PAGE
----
What might it look like if our hearing sense isn’t working well?
Some children and adults will have hearing loss. This can occur for a number of different reasons. Sometimes it might be damage to the ear drum itself. It could also be damage to the nerve that connects the ear to the brain, or damage in the brain itself. When hearing loss occurs, children may need hearing aids or a cochlear implant. They may also communicate through sign language, or lip reading.
The information on this page focusses on hearing and sensory integration or sensory processing. This is different to having hearing loss. These children will pass a hearing test without any issues. However, their brains process sounds differently.
The hearing sense and sensory processing
When the hearing sense isn’t processing the sensory inputs it receives very well there are two typical sensory issues: difficulties with sensory modulation and poor sensory discrimination. You can learn more about sensory modulation and discrimination in our post ‘What is Sensory Processing Disorder.’ Here we will discuss how these sensory issues affect the hearing sense.
As already mentioned, the information below relates to difficulty processing sounds in the brain once they have been heard. This is different to being able to hear sounds in the first place such as if a child is deaf or has hearing loss.
Poor sensory modulation of the auditory sensory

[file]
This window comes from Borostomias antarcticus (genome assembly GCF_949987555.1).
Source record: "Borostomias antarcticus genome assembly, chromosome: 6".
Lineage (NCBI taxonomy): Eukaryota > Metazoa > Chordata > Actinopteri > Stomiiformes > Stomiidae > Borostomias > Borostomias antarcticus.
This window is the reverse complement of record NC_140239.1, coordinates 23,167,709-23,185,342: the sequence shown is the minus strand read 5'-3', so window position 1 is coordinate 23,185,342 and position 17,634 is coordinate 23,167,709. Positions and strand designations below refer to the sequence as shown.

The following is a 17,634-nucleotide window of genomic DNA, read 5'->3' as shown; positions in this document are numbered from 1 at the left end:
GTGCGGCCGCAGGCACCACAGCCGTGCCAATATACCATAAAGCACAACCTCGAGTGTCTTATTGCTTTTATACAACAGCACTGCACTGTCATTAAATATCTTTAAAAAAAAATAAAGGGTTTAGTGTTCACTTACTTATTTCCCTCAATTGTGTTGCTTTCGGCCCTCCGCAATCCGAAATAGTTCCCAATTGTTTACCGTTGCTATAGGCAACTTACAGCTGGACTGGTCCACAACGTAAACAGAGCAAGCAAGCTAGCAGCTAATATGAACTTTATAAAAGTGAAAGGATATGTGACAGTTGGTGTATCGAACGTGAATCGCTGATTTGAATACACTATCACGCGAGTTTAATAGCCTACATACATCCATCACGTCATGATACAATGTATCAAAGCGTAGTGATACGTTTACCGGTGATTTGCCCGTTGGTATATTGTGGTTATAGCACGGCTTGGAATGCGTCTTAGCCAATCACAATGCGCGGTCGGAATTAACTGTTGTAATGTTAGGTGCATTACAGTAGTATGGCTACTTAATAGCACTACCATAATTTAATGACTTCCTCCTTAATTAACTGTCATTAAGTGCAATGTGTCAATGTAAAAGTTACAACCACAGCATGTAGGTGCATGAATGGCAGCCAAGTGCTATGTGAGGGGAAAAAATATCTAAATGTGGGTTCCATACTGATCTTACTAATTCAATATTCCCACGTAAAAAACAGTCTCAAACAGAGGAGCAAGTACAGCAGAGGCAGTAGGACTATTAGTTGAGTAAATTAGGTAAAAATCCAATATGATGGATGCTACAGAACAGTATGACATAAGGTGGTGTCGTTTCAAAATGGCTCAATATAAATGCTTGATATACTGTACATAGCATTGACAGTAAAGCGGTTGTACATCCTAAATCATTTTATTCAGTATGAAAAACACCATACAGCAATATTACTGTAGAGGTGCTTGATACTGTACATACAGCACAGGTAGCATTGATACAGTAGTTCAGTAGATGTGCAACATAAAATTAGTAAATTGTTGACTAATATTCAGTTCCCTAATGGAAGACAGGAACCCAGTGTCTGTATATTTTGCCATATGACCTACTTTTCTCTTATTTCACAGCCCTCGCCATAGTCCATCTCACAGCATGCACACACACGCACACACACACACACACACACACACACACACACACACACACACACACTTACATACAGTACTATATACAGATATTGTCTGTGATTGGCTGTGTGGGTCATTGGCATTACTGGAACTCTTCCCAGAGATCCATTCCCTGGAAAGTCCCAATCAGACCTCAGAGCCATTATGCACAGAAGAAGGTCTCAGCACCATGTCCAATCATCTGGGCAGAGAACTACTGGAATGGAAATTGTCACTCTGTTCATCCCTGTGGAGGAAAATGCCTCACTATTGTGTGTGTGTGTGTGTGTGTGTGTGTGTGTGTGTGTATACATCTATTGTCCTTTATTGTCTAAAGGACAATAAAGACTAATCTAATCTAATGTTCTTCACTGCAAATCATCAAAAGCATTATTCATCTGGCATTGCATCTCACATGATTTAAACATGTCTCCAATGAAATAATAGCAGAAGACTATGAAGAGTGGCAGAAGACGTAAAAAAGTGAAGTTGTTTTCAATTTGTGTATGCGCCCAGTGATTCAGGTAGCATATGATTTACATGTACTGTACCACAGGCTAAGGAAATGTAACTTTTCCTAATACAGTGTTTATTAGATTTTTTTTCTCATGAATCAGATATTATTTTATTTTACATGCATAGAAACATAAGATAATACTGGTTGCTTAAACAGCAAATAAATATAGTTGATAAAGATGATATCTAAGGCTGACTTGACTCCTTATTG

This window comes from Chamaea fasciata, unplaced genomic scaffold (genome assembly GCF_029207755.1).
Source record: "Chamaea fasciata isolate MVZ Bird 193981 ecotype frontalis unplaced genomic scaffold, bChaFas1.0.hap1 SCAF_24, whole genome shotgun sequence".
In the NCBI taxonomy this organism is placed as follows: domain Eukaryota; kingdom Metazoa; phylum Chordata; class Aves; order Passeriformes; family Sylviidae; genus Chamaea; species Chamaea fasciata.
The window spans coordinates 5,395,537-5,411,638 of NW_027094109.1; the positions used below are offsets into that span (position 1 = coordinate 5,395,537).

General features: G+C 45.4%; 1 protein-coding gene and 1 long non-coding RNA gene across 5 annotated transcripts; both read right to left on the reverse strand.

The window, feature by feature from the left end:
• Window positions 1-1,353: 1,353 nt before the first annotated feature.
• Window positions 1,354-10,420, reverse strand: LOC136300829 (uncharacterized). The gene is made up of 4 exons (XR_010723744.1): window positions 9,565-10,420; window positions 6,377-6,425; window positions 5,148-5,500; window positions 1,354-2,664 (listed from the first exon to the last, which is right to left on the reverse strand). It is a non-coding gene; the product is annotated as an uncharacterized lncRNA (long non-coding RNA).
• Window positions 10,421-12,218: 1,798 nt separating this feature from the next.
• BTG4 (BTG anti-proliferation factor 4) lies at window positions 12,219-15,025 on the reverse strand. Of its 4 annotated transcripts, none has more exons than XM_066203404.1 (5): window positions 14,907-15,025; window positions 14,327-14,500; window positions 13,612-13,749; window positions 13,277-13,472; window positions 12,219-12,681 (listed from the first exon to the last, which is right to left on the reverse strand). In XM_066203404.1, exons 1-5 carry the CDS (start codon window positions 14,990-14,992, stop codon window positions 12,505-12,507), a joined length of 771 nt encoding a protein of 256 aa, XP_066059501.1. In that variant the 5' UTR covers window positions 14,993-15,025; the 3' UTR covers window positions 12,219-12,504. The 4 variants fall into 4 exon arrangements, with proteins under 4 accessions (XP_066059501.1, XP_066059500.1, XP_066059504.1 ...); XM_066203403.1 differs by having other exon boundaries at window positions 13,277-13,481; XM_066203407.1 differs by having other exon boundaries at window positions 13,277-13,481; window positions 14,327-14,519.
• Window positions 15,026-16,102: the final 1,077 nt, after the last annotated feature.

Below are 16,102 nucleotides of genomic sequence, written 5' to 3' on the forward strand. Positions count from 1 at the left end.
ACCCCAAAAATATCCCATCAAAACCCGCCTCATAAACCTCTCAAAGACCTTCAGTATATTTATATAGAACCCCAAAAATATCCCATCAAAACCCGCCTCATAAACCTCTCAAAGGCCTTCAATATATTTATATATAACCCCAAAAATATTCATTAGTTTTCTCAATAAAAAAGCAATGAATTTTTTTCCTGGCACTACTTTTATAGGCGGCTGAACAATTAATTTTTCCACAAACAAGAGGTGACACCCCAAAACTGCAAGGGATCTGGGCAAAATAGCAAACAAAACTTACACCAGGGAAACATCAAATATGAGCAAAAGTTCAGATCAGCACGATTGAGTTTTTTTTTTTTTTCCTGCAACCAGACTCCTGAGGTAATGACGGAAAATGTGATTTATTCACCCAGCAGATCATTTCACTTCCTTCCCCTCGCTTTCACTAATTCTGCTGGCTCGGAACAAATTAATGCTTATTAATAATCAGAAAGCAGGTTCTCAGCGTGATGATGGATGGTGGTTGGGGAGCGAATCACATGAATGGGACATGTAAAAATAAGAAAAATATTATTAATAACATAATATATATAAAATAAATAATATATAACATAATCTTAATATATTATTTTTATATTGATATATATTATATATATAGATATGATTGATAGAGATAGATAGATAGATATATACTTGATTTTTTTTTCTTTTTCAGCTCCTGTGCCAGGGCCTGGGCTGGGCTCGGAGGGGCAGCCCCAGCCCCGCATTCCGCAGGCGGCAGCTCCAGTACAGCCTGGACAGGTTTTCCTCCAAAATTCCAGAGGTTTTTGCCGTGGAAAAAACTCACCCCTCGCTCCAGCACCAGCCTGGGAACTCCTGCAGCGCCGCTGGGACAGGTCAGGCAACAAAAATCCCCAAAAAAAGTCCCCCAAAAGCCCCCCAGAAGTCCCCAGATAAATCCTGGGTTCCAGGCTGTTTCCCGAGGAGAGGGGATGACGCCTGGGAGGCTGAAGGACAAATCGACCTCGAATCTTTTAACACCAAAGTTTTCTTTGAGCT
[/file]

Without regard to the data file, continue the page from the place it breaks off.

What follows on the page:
When the hearing sense doesn’t modulate sensory inputs well there are three different responses.
Sensitivity to sounds
Some children or adults can be sensitive to sounds. This means their brains can be quickly overwhelmed by noises. Sound sensitivity is often one of the first sensory issues noticed by parents and teachers. Children and adults with autism also often have sensory processing difficulties including sound sensitivity. This can be called hypersensitivity to sound too.
Some common signs of auditory hypersensitivity are:
When there is sensitivity to sounds the child or adult may have constant overreactions, or bigger reactions, to everyday sounds in the environment. This distracts the child or adult from what they need to be listening to. It may mean they avoid certain places, for example, children avoiding the toilets because they don’t like the sound of the hand dryer. Sensitivity to noise can also often result in a ‘fight, flight or freeze’ response in the brain. We discuss this further in our post on auditory sensitivity.
Slower responses to sounds:
Some children and adults are slower to respond to sounds. They may need more time before they respond to the noise or to be closer to the noise before they notice it. You might observe:
Seeking out noise:
Finally, some children or adults seek out more noises and sound. They may make more noise themselves or deliberately move closer to sounds. Children who experience sensitivity will sometimes make their own sounds to drown out other sounds in the environment. It’s important to observe for this. If a child is seeking out more sound you may observe:
Poor auditory discrimination
Sensory discrimination refers to the ‘what’ and ‘where.’ For the hearing sense, this relates to the qualities of the sounds. For example, how loud was the sound? What pitch was the sound? Which direction did the sound come from? Was it a familiar noise or new? Was it your mother’s voice or your father’s? Is it a sound you like? Was there any rhythm to it? Children and adults with poor auditory discrimination skills can find processing all of these sounds more challenging.